Budget & TaxationBy Jonathan Ingram, Illinois Policy InstituteHealth Care Brief, 03/02/2012
Illinoisans are beginning to see the dangers of another unfunded liability: free or subsidized health care for retired state workers. The state has promised, in today’s dollars, nearly $44 billion in retiree health benefits to government employees over the next thirty years. Unfortunately, it has not set aside any funds for those future payments. These unfunded liabilities are growing two and a half times faster than state revenues and, if left unreformed, will work in tandem with rising pension costs to dramatically cut government services.
Health CareBy Jonathan Ingram, Illinois Policy InstituteHealth Care Brief, 03/02/2012
The Affordable Care Act, commonly referred to as ObamaCare, permits states to establish health insurance exchanges. These exchanges will operate as new bureaucracies to oversee the purchase of government-approved health insurance. States electing to create these exchanges must comply with federal rules that will dictate virtually all aspects of the exchanges’ operations. If Illinois chooses to establish an exchange, the state will bear the full cost of running it. Illinois simply cannot afford to pay for this new, complex and burdensome bureaucracy. State officials estimate the exchange could cost Illinois upwards of $90 million per year. Worse yet, by moving forward with implementation Illinois could risk wasting valuable time and taxpayer money on a new bureaucracy that the Supreme Court ultimately strikes down or the federal government refuses to approve. While a number of people are urging the state to immediately create an ObamaCare exchange, the reasons are based on myths, not facts.
Budget & TaxationBy William McGurn, Hillsdale CollegeImprimis, 03/02/2012
The greater challenge today—to state and city finances, to democratic representation, to the middle class—is at the state and local level. This is partly because state and city unions have the power to negotiate wages and benefits that their counterparts at the federal level largely do not. More fundamentally, it is because we cannot reform at the federal level without correcting a problem that is bringing our cities and states to bankruptcy. We have to recognize that public sector unions have successfully redefined key relationships in our economic and civic life. The elected politicians who represent us at the negotiating table are not in fact management, our taxing and spending decisions at the city and state level are in practice decided by our public sector contracts, and when you put this all together, what emerges is a completely different picture of the modern civil servant. In short, we work for him, not the other way around.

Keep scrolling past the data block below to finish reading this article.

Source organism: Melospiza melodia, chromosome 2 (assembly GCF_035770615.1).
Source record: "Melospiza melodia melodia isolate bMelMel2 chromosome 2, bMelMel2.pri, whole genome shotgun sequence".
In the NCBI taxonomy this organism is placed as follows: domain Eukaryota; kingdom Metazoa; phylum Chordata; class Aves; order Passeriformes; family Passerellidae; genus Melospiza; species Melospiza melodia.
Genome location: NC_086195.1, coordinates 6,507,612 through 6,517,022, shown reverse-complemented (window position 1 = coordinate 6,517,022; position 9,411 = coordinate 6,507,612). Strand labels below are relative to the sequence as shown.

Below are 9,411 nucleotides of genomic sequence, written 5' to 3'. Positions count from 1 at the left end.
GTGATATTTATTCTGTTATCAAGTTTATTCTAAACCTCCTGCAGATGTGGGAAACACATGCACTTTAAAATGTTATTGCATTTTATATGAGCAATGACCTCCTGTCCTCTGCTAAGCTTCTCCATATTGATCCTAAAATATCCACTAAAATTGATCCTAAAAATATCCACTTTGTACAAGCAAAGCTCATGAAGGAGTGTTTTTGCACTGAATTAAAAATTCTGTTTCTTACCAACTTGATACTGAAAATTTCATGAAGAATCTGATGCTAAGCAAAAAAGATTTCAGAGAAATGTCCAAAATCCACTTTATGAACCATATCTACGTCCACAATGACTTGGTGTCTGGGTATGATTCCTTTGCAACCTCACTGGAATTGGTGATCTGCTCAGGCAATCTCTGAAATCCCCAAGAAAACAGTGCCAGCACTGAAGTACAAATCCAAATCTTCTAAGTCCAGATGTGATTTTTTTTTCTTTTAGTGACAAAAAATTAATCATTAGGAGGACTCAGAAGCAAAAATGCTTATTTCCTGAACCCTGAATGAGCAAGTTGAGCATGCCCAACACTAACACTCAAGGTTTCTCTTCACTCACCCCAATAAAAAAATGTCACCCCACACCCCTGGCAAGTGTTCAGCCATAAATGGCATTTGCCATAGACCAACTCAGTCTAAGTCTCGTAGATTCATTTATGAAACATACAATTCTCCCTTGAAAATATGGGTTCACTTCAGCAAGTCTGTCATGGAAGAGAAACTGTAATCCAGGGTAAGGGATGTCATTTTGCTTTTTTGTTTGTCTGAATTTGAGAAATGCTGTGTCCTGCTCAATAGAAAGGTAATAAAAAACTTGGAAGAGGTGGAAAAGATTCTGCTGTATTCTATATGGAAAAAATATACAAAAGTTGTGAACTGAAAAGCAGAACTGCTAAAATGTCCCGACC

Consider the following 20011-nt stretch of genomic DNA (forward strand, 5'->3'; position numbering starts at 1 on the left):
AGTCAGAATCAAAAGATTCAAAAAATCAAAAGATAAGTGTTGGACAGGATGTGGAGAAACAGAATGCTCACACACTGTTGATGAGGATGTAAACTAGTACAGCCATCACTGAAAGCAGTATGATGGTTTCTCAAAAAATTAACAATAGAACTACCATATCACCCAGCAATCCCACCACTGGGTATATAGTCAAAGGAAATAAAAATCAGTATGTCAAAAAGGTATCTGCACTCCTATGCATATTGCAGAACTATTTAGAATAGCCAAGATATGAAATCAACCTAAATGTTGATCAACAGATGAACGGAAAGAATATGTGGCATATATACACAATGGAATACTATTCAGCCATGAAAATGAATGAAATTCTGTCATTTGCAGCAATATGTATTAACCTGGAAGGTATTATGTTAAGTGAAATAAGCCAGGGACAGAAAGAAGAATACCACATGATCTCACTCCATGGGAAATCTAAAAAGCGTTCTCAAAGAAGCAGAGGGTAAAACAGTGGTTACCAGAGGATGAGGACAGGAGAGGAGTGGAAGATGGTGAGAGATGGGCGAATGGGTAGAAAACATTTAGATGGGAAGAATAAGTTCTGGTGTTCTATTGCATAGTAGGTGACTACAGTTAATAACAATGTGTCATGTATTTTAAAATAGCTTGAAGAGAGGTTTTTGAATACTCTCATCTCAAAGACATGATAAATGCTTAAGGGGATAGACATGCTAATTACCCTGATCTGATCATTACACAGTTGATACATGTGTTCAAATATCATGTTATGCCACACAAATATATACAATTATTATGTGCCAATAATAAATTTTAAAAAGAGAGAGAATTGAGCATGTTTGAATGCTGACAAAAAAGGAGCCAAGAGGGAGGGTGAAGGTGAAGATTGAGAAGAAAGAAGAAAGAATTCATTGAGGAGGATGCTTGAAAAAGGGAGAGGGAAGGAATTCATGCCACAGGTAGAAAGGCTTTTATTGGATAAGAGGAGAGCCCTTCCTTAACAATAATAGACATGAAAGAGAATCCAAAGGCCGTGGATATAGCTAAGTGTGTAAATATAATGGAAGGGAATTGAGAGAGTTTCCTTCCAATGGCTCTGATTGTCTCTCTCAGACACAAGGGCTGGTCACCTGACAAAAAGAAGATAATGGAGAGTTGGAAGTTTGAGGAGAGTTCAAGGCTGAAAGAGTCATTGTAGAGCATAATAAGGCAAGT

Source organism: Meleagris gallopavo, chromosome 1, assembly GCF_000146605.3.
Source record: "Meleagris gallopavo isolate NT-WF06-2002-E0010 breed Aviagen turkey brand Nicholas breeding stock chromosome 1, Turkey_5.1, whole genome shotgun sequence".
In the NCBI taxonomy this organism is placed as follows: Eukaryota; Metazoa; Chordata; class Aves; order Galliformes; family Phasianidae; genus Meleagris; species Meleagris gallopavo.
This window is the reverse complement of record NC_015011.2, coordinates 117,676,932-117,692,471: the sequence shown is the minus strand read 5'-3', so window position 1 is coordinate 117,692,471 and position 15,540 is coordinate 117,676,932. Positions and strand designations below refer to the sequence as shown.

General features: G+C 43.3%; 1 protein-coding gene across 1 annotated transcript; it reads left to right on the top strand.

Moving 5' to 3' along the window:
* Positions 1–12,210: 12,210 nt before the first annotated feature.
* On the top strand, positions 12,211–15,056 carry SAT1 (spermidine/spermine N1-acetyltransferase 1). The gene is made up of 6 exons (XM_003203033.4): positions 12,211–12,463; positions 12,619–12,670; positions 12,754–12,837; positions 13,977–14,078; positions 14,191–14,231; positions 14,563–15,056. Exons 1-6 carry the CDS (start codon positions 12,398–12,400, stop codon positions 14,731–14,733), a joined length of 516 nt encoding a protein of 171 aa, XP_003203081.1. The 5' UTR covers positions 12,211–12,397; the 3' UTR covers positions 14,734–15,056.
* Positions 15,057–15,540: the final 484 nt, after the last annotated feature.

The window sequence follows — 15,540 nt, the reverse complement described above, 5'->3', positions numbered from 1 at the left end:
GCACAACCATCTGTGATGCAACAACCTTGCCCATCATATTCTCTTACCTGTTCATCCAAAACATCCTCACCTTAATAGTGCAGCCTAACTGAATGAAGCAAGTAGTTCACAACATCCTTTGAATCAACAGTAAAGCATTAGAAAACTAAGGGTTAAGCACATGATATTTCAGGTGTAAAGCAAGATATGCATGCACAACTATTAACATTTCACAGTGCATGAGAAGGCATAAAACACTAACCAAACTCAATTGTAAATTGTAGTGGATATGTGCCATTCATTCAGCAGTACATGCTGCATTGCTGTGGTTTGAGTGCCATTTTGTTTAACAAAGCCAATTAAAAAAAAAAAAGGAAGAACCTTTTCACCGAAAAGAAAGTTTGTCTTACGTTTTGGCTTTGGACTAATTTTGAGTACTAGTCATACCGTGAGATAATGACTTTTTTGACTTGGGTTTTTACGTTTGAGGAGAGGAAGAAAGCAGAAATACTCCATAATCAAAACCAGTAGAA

Foreign Policy/International AffairsBy James Phillips, The Heritage FoundationIssue Brief, 03/02/2012
When President Obama meets Israeli Prime Minister Benjamin Netanyahu at the White House on March 5, the Iranian nuclear issue will dominate their agenda. The two leaders have starkly different perceptions of Iran’s evolving nuclear threat and how best to confront it. Both governments have publicly aired their differences in the run-up to the meeting, with the Obama Administration warning that an Israeli preventive strike would be premature and destabilizing while Netanyahu’s government has signaled that it cannot wait much longer. The increasingly public spats reveal a glaring lack of trust. The two leaders need to forge a common understanding of how best to defuse Iran’s ticking nuclear time bomb and present Tehran with a credible military threat to dissuade it from continuing on its current nuclear path.
Elections, Transparency, & AccountabilityBy Malia Hill, Grassroot Institute of HawaiiinPursuit, 03/02/2012
The name “Akaka Bill” is a catch-all term for the various proposals for creation of a separate Native Hawaiian government, most generally along the lines of Native American tribal governments. It is interesting, given that the primary motivation for passing the Akaka Bill seems to be rooted in the desire to “help” Native Hawaiians that the mechanism settled upon to do so shows so little historical evidence that this is the best route for success. In fact, given that the experience of American Indian tribes under the Bureau of Indian Affairs has led to a worse state of affairs (according to most socio-economic indicators) than currently experienced by Native Hawaiians, one wonders whether anyone has given full consideration to the impact that tribal status could have on the wealth, land, trusts, and status of the Native Hawaiians.